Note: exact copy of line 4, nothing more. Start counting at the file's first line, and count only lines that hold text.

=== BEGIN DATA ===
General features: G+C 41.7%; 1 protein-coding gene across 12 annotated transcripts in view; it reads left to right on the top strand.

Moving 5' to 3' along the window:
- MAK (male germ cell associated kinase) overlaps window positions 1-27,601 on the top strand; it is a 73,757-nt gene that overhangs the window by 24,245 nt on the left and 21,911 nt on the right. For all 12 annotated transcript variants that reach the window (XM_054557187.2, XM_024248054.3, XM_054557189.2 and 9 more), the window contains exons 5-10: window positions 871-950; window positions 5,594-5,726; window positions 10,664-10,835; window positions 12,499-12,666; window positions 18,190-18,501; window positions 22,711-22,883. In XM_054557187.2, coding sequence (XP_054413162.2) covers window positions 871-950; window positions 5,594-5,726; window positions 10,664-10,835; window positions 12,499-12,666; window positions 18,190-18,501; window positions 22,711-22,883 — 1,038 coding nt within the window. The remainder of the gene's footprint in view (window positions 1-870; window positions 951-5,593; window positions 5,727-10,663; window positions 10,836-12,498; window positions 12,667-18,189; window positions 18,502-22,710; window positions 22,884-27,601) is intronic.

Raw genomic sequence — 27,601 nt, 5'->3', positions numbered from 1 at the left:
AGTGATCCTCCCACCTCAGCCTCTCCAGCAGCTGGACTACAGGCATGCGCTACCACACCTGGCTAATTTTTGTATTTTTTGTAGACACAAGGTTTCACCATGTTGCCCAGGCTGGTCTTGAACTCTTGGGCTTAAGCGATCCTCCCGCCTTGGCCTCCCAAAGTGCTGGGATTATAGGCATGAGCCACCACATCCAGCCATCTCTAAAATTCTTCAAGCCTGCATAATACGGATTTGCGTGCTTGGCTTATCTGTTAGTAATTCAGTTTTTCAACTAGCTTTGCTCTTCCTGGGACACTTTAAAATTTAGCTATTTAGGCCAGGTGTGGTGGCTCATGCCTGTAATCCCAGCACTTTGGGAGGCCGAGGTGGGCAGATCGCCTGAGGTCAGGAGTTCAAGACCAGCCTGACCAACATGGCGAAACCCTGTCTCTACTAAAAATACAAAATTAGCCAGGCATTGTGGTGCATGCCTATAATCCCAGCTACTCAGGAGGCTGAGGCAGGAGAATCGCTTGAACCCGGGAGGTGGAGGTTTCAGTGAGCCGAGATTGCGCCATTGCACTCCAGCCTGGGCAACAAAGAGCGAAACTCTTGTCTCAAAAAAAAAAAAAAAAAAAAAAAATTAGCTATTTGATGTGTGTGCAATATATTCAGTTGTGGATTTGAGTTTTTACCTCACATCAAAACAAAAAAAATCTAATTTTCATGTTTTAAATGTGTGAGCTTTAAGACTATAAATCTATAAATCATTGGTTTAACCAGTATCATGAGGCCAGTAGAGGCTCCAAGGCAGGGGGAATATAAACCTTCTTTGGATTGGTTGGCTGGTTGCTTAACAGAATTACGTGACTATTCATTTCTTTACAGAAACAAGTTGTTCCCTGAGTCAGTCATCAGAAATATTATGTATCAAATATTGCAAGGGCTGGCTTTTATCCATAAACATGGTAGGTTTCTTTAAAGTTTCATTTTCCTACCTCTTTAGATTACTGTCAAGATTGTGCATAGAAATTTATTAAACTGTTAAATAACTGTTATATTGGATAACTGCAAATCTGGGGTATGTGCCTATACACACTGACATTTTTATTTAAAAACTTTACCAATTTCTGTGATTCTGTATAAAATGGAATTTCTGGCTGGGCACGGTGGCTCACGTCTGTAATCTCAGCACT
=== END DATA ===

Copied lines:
Raw genomic sequence — 27,601 nt, 5'->3', positions numbered from 1 at the left: